Note, also, that this son did not exist at the time the prophet was giving the message for the future tense is talked about. Note, also, that this son is talked about as having to be conceived and born in order to exist. Note that this special son is not talked about as already existing and taking on a new form as The Trinitarian Doctrine would require it. In fact, how can a son be co-equal and co-existent with his father? The Doctrine of The Trinity defies the universally accepted and historically always held meaning of the words for father and son. Not only does it defy the meaning of these words, it destroys their meaning! This fact is important to realize for God gave us language. It was not invented by man as the evolutionist tries to say. Thus, we are not destroying man made terms, but God-given terms! These terms, as given to us by God, require that the father exists before the son, and for the son to be brought into existence by the father. This universally accepted and recognized definition is what these terms have meant from the beginning of this creation. Therefore, who has given anyone the authority to change these God-given terms now? In fact, The Lord Jesus Christ verifies the meaning of these terms when he says, "Verily, verily, I say unto you, The servant is not greater than his lord; neither he that is sent greater than he that sent him." John 13:16 "Ye have heard how I said unto you, I go away, and come again unto you. If ye loved me, ye would rejoice, because I said, I go unto the Father: for my Father is greater than I." John 14:28. Here, he establishes that God is his lord, that he was sent by his lord, that God is his Father, and that his Father is greater than he himself. How could any of these declarations be true if the Doctrine of The Trinity is true? It is clearly impossible for these declarations of The Lord Jesus Christ to be true and the Doctrine of The Trinity to be True! It is easy to see that these words of the Lord Jesus Christ and the Doctrine of the Trinity are mutually exclusive and opposing views!

Now notice that verses fifteen and sixteen require that this special son has to learn the difference between good and evil. If he was God, then how could such a statement apply? Isn't God omniscient? Isn't this passage teaching us that this special son would have to go through a learning process like every other normal natural human being? Isn't it telling us that he at one time did not know the difference between good and evil? Isn't it teaching us that he would have to learn to refuse the evil and choose the good? The answer to these questions is obviously yes! It doesn't take someone with a doctorate degree to answer them. In fact, the only too obvious answer to all of these questions destroys The Trinitarian concept of this special son. Furthermore, this conclusion from this passage is verified by what is said about The Lord Jesus Christ in The New Testament. Consider the following passages:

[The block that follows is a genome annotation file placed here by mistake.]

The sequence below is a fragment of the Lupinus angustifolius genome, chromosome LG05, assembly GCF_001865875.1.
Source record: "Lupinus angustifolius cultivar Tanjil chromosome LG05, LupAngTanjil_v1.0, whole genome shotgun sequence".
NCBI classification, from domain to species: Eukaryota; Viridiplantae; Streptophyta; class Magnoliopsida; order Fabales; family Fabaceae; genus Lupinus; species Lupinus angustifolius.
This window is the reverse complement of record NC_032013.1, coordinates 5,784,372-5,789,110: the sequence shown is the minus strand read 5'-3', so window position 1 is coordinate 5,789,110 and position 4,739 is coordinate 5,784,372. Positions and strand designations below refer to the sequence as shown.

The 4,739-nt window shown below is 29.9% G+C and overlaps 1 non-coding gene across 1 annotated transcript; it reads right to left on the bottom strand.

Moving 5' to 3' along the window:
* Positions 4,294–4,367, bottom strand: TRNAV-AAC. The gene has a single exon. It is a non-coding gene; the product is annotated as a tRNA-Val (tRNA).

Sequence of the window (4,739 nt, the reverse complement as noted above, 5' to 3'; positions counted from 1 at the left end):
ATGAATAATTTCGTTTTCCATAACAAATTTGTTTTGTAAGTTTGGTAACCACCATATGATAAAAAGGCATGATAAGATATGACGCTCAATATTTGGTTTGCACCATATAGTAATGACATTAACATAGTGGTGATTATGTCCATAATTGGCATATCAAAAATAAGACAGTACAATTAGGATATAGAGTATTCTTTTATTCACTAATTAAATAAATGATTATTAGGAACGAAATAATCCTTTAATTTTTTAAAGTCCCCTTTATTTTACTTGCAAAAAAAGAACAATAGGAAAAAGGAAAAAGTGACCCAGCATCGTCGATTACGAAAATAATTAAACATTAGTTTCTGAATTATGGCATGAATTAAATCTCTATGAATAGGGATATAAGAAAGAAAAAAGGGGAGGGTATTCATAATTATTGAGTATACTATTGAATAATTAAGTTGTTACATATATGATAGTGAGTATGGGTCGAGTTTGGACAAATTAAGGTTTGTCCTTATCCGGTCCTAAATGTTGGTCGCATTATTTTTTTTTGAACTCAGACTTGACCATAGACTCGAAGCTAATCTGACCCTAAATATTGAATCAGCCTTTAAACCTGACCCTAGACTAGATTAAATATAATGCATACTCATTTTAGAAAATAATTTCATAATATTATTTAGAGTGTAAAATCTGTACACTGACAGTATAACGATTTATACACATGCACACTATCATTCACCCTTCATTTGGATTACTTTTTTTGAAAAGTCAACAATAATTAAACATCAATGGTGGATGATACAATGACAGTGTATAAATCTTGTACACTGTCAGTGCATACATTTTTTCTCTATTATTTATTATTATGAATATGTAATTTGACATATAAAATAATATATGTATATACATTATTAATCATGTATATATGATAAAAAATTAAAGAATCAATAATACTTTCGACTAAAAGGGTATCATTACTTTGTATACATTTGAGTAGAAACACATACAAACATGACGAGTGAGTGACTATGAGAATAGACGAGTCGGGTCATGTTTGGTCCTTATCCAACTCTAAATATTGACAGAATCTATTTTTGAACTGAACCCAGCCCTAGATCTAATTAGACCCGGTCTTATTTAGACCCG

And the child grew, and waxed strong in spirit, filled with wisdom: and the grace of God was upon him. Luke 2:40.

And Jesus increased in wisdom and stature, and in favour with God and man. Luke 2:52.

But of that day and hour knoweth no man, no, not the angels of heaven, but my Father only. Matt. 24:36.

But of that day and that hour knoweth no man, no, not the angels which are in heaven, neither the Son, but the Father. Mark 13:32.

For the Father loveth the Son, and sheweth him all things that himself doeth: and he will shew him greater works than these, that ye may marvel. John 5:20.